Monthly Archives: March 2013

Seiyuu Hats

Just to clarify, not the TF2 virtual currency kind of hats, but ones people rock because, well, it’s useful while stylish.

It must be my sleep-deprived brain, ravaged by Simcity, that I felt a need to write about hats. I guess in a sense the power of hats is how it covers your head, both to protect it from the elements but also to hide what’s beneath. Still, regardless why these people wear them, I find them kind of fascinating, especially when it’s a woman rocking one.

It’s been a while since I wrote one of these.

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Wiley E. Importy, Or a Charitable Perspective

Kobayakawa Rinko

Rock, meet glass house.

Whenever people complain about dysfunctional Japanese DVD/Blu-ray prices, all you need to do is point to the myriad of American or European media goods that are sold for a fraction in other countries, and how publishers sue or threaten reverse-importers for those purposes. And sometimes it’s not even media goods…

The latest US Supreme Court decision basically affirms a first-sale right of legitimately produced foreign good for sale domestically:

In Kirtsaeng v. John Wiley & Sons, the Court considered the “first sale” doctrine of copyright law.  This is a rule that means that when a publisher sells a copyrighted work once, it loses any right to complain about anything later done with that copy.  This is the rule that makes it okay to resell a used book to a used-book store, and for that store in turn to sell used books to its customers.

The issue in Kirtsaeng was whether the first-sale doctrine applies to copyrighted works manufactured overseas.  Kirtsaeng bought textbooks in Thailand, where they are cheap, brought them to the United States, and resold them at a large profit.  The lower courts said he couldn’t do this, and ordered him to pay damages to the publisher (John Wiley).  The Supreme Court disagreed.  The Justices said that the first-sale doctrine applies to all books, wherever made.  So even if you buy a book made in England, you can resell it without permission from the publisher.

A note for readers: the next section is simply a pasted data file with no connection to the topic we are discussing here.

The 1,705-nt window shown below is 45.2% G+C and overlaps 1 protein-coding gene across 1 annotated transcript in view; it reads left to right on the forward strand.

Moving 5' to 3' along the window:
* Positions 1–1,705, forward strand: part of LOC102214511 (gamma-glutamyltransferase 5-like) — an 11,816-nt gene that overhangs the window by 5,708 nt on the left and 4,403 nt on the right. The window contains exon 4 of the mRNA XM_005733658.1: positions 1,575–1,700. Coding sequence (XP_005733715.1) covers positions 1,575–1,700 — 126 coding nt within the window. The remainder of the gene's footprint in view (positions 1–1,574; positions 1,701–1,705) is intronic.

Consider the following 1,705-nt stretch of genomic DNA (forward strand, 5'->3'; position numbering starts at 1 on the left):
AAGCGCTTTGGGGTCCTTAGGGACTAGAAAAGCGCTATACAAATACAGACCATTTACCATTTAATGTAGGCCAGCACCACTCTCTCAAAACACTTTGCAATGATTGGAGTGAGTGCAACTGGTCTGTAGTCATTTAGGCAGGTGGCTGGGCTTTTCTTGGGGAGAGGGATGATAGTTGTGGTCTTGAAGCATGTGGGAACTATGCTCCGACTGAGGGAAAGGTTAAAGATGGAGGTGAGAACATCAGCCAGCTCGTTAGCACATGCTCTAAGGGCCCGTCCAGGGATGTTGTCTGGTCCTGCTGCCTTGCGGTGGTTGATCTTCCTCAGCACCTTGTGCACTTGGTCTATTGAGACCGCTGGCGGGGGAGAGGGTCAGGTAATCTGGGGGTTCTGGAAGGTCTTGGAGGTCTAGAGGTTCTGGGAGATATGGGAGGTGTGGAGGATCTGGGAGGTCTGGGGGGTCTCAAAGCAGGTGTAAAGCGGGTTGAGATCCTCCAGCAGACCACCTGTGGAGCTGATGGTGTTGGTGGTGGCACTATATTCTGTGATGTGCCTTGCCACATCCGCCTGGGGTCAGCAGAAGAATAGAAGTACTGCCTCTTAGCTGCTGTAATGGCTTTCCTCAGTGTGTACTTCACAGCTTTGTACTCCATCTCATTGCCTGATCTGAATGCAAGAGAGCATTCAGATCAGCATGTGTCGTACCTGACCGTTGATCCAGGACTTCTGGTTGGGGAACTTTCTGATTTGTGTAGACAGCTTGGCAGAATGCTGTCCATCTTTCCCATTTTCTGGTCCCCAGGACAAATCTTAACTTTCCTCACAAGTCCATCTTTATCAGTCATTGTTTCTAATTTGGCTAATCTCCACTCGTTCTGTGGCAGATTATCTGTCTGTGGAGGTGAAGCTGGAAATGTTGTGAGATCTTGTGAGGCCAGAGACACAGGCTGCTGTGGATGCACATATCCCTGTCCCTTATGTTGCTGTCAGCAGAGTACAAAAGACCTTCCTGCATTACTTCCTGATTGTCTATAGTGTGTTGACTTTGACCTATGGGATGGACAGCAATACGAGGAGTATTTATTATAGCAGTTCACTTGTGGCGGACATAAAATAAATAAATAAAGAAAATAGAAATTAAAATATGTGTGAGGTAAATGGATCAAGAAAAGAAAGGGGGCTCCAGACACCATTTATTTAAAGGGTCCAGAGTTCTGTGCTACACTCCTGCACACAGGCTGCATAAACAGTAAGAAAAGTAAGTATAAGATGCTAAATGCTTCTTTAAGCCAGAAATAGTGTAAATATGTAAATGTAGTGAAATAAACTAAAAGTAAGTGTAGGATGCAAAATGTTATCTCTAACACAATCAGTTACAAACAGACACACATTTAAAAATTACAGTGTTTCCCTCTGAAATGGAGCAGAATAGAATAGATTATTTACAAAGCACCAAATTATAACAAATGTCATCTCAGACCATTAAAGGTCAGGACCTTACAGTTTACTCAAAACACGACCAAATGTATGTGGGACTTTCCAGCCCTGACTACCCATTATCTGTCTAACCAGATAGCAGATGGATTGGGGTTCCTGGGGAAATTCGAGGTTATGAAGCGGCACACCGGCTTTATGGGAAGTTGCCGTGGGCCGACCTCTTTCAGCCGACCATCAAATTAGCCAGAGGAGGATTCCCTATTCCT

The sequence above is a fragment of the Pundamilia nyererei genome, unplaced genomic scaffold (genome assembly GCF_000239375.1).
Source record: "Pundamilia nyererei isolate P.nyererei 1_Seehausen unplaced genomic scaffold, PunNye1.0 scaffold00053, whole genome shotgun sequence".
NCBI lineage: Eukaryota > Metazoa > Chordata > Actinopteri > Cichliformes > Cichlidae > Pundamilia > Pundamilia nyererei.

Which is good! Because it would be sad if, I don’t know, J-List got shut down for something retarded. Oh wait, that doesn’t work. Actually, given this is a case on American copyright law, it doesn’t have anything to do with the situation where going to certain Akiba shops can score you FUNimation’s Spice & Wolf on Blu-ray, or anything like that, because that is solely the call of the Japanese government.

But that’s the internet armchair bandit version of the interpretation. The truth, as usual, is more like if companies can’t no longer forbid price discrimination along national/geographic boundaries, this is why we can’t have nice things. We’ve seen it happened once with Blu-ray when the US no longer sits in a different region than Japan, so dub-only BDs, hard-sub BDs, and in some cases, no-BDs, became the North American release. Does it suck? Kind of. What really sucks is that if a large company wants to sell cheaply to a poor and developing country, they will have to be wary of reverse-importers trying to make a shiny buck by undercutting and disrupting the home market. This may mean those guys won’t get to have a nice thing, too. And their nice things could be “college education” or “medicine so they don’t die.”

The narrative gets a lot worse once you consider that first sale doctrine applies to patents as well. This could mean cheap, patented drugs sold by big pharmas to poor countries at margin, could be reverse-imported for massive gain in the grey market, legally. And if you know anything about the grey market for drugs, well, you know how bad it can be. So does this kind of law actually serve society in a beneficial way? The irony is that Wiley (the loser/plaintiff) sold books cheaply in Thailand both because the cost of living just can’t justify the outrageous textbook prices here, but also it’s a humanitarian thing to do. It’s good to sell text book cheap to poor countries, to countries full of people who want to study but can’t afford to.